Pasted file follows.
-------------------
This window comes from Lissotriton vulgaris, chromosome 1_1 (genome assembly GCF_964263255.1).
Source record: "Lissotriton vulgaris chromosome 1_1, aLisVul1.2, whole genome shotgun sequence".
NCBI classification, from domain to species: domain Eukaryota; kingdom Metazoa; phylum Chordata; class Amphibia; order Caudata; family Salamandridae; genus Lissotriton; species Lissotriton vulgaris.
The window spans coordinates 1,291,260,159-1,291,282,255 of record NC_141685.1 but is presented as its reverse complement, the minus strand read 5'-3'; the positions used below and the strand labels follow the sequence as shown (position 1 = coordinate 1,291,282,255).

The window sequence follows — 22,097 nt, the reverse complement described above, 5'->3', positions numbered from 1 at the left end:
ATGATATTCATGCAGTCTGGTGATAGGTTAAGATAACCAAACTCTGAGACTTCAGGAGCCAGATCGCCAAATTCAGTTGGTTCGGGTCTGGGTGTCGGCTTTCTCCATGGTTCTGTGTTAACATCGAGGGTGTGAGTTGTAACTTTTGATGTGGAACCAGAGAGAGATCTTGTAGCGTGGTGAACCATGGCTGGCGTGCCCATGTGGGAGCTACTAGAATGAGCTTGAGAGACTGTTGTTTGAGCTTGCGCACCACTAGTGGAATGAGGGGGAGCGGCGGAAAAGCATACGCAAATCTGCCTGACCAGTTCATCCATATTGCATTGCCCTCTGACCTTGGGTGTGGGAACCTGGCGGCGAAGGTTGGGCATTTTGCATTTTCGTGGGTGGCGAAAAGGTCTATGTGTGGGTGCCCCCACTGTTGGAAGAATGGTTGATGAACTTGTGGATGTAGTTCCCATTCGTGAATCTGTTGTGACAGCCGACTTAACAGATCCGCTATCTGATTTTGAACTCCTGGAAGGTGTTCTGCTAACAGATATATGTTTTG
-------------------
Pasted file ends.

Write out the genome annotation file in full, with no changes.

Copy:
This window comes from Lissotriton vulgaris, chromosome 1_1 (genome assembly GCF_964263255.1).
Source record: "Lissotriton vulgaris chromosome 1_1, aLisVul1.2, whole genome shotgun sequence".
NCBI classification, from domain to species: domain Eukaryota; kingdom Metazoa; phylum Chordata; class Amphibia; order Caudata; family Salamandridae; genus Lissotriton; species Lissotriton vulgaris.
The window spans coordinates 1,291,260,159-1,291,282,255 of record NC_141685.1 but is presented as its reverse complement, the minus strand read 5'-3'; the positions used below and the strand labels follow the sequence as shown (position 1 = coordinate 1,291,282,255).

The window sequence follows — 22,097 nt, the reverse complement described above, 5'->3', positions numbered from 1 at the left end:
ATGATATTCATGCAGTCTGGTGATAGGTTAAGATAACCAAACTCTGAGACTTCAGGAGCCAGATCGCCAAATTCAGTTGGTTCGGGTCTGGGTGTCGGCTTTCTCCATGGTTCTGTGTTAACATCGAGGGTGTGAGTTGTAACTTTTGATGTGGAACCAGAGAGAGATCTTGTAGCGTGGTGAACCATGGCTGGCGTGCCCATGTGGGAGCTACTAGAATGAGCTTGAGAGACTGTTGTTTGAGCTTGCGCACCACTAGTGGAATGAGGGGGAGCGGCGGAAAAGCATACGCAAATCTGCCTGACCAGTTCATCCATATTGCATTGCCCTCTGACCTTGGGTGTGGGAACCTGGCGGCGAAGGTTGGGCATTTTGCATTTTCGTGGGTGGCGAAAAGGTCTATGTGTGGGTGCCCCCACTGTTGGAAGAATGGTTGATGAACTTGTGGATGTAGTTCCCATTCGTGAATCTGTTGTGACAGCCGACTTAACAGATCCGCTATCTGATTTTGAACTCCTGGAAGGTGTTCTGCTAACAGATATATGTTTTG